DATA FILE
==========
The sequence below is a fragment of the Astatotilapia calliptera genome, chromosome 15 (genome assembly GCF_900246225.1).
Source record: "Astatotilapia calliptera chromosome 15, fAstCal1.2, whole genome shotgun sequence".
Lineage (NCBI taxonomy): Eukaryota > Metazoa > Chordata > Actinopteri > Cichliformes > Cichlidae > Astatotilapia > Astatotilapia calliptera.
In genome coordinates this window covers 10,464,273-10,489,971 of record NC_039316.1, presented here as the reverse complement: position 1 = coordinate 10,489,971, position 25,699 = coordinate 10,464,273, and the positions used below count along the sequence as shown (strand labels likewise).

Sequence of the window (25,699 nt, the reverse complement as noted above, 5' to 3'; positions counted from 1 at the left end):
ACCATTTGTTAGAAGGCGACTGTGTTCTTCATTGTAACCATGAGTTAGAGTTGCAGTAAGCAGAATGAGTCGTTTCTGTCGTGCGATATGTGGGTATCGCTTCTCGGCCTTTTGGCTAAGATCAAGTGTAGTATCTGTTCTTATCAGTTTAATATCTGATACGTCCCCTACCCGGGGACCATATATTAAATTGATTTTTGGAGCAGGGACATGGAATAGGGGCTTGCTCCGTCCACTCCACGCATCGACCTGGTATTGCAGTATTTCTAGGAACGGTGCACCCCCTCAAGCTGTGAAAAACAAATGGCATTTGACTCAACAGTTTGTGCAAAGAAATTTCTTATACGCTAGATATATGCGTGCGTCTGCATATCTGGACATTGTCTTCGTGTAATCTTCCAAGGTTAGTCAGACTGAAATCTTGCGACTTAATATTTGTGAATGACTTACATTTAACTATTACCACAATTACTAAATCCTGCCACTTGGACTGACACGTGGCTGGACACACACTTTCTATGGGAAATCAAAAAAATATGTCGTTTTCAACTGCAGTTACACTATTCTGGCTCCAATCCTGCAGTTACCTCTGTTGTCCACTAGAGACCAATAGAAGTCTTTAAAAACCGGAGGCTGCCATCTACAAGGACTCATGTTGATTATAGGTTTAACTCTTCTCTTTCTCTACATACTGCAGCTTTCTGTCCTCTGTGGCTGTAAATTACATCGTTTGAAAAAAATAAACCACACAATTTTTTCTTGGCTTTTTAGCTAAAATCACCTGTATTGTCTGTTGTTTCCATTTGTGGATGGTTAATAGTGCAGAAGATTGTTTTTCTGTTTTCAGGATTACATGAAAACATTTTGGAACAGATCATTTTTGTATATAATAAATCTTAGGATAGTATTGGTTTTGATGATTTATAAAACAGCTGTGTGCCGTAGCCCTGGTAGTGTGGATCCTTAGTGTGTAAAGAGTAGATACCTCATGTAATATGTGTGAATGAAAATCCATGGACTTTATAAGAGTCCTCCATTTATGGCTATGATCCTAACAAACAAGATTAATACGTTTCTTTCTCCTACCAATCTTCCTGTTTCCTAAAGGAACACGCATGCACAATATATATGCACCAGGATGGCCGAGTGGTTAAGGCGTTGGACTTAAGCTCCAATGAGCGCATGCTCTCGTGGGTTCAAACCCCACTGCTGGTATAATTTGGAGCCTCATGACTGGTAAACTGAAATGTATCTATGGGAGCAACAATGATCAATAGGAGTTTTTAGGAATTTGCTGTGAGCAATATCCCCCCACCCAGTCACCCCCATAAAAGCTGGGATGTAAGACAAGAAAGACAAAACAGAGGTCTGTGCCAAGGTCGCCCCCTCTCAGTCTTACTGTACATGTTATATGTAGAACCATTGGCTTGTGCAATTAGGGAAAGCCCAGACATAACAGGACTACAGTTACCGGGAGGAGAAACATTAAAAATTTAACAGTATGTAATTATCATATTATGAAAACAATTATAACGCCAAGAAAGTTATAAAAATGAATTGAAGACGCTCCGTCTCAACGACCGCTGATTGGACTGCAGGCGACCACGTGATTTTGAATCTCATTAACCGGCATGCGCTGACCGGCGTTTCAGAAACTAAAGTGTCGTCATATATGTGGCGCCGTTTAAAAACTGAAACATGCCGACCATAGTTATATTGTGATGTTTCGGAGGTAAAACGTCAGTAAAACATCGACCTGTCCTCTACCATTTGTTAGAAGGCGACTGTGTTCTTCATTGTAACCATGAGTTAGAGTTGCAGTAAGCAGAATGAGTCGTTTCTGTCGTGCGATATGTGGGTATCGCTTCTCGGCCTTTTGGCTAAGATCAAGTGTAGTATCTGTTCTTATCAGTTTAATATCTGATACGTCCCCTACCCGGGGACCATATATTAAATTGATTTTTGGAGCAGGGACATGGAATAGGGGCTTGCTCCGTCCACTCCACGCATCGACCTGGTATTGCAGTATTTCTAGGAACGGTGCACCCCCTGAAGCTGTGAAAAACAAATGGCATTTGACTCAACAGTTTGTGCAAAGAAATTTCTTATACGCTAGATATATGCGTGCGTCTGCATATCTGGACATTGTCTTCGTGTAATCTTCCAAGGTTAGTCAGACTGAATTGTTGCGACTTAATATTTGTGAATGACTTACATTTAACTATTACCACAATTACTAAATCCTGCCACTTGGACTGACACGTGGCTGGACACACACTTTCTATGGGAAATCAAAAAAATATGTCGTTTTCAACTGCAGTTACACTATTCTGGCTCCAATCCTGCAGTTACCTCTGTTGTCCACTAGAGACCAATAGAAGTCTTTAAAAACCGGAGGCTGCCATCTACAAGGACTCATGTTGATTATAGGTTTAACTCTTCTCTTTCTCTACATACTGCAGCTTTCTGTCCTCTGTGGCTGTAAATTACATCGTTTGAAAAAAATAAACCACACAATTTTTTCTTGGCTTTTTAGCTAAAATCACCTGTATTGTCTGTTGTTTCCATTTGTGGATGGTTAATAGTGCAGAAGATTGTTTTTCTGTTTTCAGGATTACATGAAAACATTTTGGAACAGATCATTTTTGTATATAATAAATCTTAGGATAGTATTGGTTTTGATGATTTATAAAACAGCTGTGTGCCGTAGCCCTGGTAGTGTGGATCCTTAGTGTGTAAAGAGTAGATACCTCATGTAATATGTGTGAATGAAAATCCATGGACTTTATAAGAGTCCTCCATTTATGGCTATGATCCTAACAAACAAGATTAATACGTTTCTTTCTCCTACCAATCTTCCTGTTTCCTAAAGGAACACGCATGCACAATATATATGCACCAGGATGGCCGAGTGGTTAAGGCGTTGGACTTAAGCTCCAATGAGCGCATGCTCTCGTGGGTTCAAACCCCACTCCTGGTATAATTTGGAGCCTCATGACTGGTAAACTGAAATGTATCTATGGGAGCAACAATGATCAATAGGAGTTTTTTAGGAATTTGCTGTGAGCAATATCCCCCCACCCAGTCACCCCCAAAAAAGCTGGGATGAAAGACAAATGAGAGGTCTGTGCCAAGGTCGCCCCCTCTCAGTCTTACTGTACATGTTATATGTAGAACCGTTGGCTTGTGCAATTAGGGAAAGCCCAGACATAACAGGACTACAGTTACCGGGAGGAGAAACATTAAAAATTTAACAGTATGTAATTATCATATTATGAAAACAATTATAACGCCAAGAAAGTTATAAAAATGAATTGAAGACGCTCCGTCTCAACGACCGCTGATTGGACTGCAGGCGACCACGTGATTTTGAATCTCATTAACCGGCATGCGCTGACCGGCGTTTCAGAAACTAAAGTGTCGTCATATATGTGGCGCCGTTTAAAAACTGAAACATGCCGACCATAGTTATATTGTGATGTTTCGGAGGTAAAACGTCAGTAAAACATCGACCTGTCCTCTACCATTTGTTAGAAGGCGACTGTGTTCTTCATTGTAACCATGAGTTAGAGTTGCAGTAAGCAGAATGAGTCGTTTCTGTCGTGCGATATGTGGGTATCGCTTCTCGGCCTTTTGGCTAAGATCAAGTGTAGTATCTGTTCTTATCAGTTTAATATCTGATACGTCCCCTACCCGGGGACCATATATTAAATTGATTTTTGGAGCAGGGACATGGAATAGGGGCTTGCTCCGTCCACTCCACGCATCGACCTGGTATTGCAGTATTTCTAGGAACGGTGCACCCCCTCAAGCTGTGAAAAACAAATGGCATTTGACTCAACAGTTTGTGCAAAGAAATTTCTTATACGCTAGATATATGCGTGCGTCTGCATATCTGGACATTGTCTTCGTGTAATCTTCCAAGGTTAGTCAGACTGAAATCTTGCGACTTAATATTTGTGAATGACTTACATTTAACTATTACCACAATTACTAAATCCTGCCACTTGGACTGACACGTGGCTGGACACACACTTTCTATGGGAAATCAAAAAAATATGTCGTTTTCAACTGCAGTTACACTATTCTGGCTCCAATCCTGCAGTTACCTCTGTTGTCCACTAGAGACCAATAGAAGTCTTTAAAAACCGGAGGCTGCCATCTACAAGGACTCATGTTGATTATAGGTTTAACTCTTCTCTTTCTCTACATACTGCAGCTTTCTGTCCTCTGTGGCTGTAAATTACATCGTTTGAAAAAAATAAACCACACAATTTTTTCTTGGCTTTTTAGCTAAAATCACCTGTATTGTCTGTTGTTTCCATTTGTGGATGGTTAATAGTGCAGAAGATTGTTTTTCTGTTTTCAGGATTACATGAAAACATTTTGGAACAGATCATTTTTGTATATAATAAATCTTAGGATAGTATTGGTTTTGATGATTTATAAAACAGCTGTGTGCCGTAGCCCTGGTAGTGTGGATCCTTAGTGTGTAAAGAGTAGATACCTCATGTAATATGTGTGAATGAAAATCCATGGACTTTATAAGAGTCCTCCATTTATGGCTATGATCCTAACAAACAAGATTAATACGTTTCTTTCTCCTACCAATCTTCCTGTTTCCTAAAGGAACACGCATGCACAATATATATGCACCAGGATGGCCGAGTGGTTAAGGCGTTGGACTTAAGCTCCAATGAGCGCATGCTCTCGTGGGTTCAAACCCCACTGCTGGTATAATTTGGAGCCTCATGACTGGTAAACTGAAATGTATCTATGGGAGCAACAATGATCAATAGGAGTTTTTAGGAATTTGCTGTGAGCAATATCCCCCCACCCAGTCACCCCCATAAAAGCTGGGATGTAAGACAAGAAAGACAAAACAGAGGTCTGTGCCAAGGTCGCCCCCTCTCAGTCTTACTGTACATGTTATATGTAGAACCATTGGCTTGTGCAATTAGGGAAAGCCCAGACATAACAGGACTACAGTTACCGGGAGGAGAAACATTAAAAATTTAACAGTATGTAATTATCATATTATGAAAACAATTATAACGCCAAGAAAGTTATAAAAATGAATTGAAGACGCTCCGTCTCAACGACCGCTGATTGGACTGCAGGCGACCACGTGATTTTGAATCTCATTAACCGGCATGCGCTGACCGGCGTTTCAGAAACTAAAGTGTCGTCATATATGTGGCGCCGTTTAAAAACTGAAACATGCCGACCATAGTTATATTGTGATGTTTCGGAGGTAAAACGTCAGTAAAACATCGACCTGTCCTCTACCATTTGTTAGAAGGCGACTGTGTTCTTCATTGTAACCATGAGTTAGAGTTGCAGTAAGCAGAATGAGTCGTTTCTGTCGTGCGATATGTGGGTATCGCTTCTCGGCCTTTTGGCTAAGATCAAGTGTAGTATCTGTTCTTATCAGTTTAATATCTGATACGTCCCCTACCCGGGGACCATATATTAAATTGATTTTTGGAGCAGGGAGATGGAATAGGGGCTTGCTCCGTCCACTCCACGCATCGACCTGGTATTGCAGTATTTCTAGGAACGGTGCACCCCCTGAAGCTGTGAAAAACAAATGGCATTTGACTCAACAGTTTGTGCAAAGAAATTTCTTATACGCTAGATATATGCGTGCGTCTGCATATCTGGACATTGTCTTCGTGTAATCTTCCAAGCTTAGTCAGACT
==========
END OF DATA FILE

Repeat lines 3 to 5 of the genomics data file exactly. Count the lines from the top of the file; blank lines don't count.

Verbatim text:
Lineage (NCBI taxonomy): Eukaryota > Metazoa > Chordata > Actinopteri > Cichliformes > Cichlidae > Astatotilapia > Astatotilapia calliptera.
In genome coordinates this window covers 10,464,273-10,489,971 of record NC_039316.1, presented here as the reverse complement: position 1 = coordinate 10,489,971, position 25,699 = coordinate 10,464,273, and the positions used below count along the sequence as shown (strand labels likewise).

Sequence of the window (25,699 nt, the reverse complement as noted above, 5' to 3'; positions counted from 1 at the left end):